Wednesday, January 30, 2008

First Men Will Go To Louisville (1917)

Columbia City Post ~ Wednesday, September 5, 1917

The first contingent of the representatives of Whitley county for the New National Army will leave this week for Camp Taylor, Louisville, Ky. Two men will leave on each of three days and this call is for but five per cent of the county's quota. All of the six men who go in the first contingent requested that they be permitted to go first and in all fairness to others we say that there were at least twenty more who volunteered and asked the local board if they might be permitted to be in the first bunch. All of them feel that since they are the chosen ones to go that they want to be among the first ones called.

The first pair to go will be Kellar Sheeler and Gale Frederick Yontz. The former is a son of Mr. and Mrs. George Sheeler of this city, and he has been claim agent on the Pennsylvania lines west of Pittsburg for a number of years. He is an expert in shorthand work and he also is thoroughly qualified as a stenographer and office man. In selected a man who will be of great assistance in carrying out the big task of organizing the new army, it would be hard to find a more competent or more reliable man than Mr. Sheeler is. He was married a year or more ago to Miss Merriette Brand, daughter of Postmaster and Mrs. John W. Brand, and it is probable that he would have been exempt on account of his employment, had he filed claims, but he felt that it was every man's first duty to serve his country when called. Mrs. Sheeler will live with her parents and the Sheeler home on east Van Buren street will be rented by Will Brand and wife for the present.

Fred Yontz is a son of Mr. and Mrs. San Yontz of the Yontz & Hallauer grocer firm, and he, too, is one of the prominent young business men of this city. He had a year of military training while a student in the University of Wisconsin which will make him of considerable value in instructing the new recruits. He has also practically had full business charge of the Yontz & Hallauer store so that his business experience can be utilized to great advantage by the government. Fred was married a few months ago to Miss Merle Weick, daughter of Mr. and Mrs. Adam Weick, now of Warsaw. She will stay with Mr. and Mrs. Yontz and with her parents, during the absence of her husband.

Frank Hull, of the Hudson Dry Goods Company, and Donald Floyd Kennedy, who is a barber by trade, and who has been working for Edward Hollinger for the past year, will be the pair that leaves Friday. The former is a son of B. F. Hull and wife, of East Van Buren street. He was a former member of the Columbia City base ball team and he is one of the best athletes this city ever developed. He has been employed at the Hudson store for years and his steady application to his work and his never failing energy won him the recognition of his employers to such an extent that he became a member of the firm at the time Robert Hudson disposed of his interests in the local store. He is unmarried.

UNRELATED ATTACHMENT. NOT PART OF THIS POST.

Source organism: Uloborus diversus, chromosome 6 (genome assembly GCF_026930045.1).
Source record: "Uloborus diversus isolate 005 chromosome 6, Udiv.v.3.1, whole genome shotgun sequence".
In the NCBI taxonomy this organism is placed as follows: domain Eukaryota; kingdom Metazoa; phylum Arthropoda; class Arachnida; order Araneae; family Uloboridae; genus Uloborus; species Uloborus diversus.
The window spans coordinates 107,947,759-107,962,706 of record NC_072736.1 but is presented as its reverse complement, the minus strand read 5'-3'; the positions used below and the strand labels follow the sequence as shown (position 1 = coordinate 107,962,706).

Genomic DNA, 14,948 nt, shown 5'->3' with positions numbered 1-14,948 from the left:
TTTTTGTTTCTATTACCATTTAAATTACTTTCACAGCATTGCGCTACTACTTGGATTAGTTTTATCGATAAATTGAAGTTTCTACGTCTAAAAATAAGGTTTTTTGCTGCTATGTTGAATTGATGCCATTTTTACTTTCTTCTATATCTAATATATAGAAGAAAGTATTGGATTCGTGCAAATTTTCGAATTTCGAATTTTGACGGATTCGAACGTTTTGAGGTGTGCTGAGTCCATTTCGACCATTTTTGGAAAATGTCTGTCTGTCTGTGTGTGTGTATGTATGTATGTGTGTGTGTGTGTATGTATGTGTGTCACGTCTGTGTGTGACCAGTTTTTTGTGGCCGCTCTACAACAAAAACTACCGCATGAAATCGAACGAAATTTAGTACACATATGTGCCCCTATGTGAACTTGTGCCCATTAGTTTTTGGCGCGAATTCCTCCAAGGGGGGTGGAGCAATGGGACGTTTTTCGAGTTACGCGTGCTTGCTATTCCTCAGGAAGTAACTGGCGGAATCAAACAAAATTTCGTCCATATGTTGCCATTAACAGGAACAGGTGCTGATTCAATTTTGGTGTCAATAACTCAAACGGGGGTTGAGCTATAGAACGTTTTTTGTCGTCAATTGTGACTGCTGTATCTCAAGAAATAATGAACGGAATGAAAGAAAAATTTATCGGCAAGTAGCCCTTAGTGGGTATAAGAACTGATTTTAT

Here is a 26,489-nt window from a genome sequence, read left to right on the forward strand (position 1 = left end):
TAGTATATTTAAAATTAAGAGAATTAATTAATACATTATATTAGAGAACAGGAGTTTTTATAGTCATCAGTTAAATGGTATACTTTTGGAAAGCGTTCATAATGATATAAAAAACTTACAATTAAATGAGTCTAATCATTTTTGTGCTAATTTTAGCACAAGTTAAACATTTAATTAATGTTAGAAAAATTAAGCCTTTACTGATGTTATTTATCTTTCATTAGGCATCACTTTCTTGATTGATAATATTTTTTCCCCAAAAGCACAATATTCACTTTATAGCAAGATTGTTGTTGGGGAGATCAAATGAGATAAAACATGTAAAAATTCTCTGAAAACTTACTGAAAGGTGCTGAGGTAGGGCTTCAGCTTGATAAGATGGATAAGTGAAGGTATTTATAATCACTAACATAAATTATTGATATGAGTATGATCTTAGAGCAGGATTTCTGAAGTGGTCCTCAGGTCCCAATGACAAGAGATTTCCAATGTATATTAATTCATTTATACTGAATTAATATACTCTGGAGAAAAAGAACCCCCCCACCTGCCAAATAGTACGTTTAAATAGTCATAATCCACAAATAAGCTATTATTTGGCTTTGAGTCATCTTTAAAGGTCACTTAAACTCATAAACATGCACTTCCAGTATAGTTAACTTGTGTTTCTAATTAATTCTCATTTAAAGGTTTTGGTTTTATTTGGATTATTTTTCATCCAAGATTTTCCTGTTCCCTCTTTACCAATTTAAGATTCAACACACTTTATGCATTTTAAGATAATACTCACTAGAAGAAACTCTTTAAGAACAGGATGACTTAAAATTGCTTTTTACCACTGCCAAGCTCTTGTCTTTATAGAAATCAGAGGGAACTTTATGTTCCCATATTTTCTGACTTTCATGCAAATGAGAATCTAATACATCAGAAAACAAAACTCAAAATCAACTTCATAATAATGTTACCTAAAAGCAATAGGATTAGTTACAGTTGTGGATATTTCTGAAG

Donald Floyd Kennedy will probably have a chance to follow his trade in the army. Barbers are needed there just as much as in private life, and those who have been shaved by him know that he knows how to handle the razor. He is a married man, having a wife and one child, but he felt that his services should be offered to his country if the army could use him. He filed no claims for exemption.

The men who go Saturday are not from this city. One of them, Clyde Everett Bollinger, is from South Whitley, and the other, Dave Buttermore - well everybody knows he's from Busco. Mr. Bollinger is a brother of Ex-County Surveyor H. G. Bollinger and he is a hustler like his brother Harry, and will make a valuable man in the building up of the army organization.

Dave Buttermore will be the favorite of his regiment within a few months, for he can pretty nearly take on all comers in the wrestling game and lay them on their backs. All sorts of athletics are encouraged, for they help to put the men in condition for army life. Few men have a nicer disposition or are cleverer fellows to meet than Dave, and he had no thought of filing claims for exemption once he was called for the draft. He has a lot of friends in this city and in Busco who will wish him good luck and God speed.

None of the fellows in this bunch of six claimed exemption and they are all capable fellows who will work with a will at whatever task is assigned to them.

Messrs Sheeler and Yontz will leave on the Panhandle Wednesday morning and will be accompanied by their wives as far as Indianapolis. From here they go to Logansport and then direct to Louisville.

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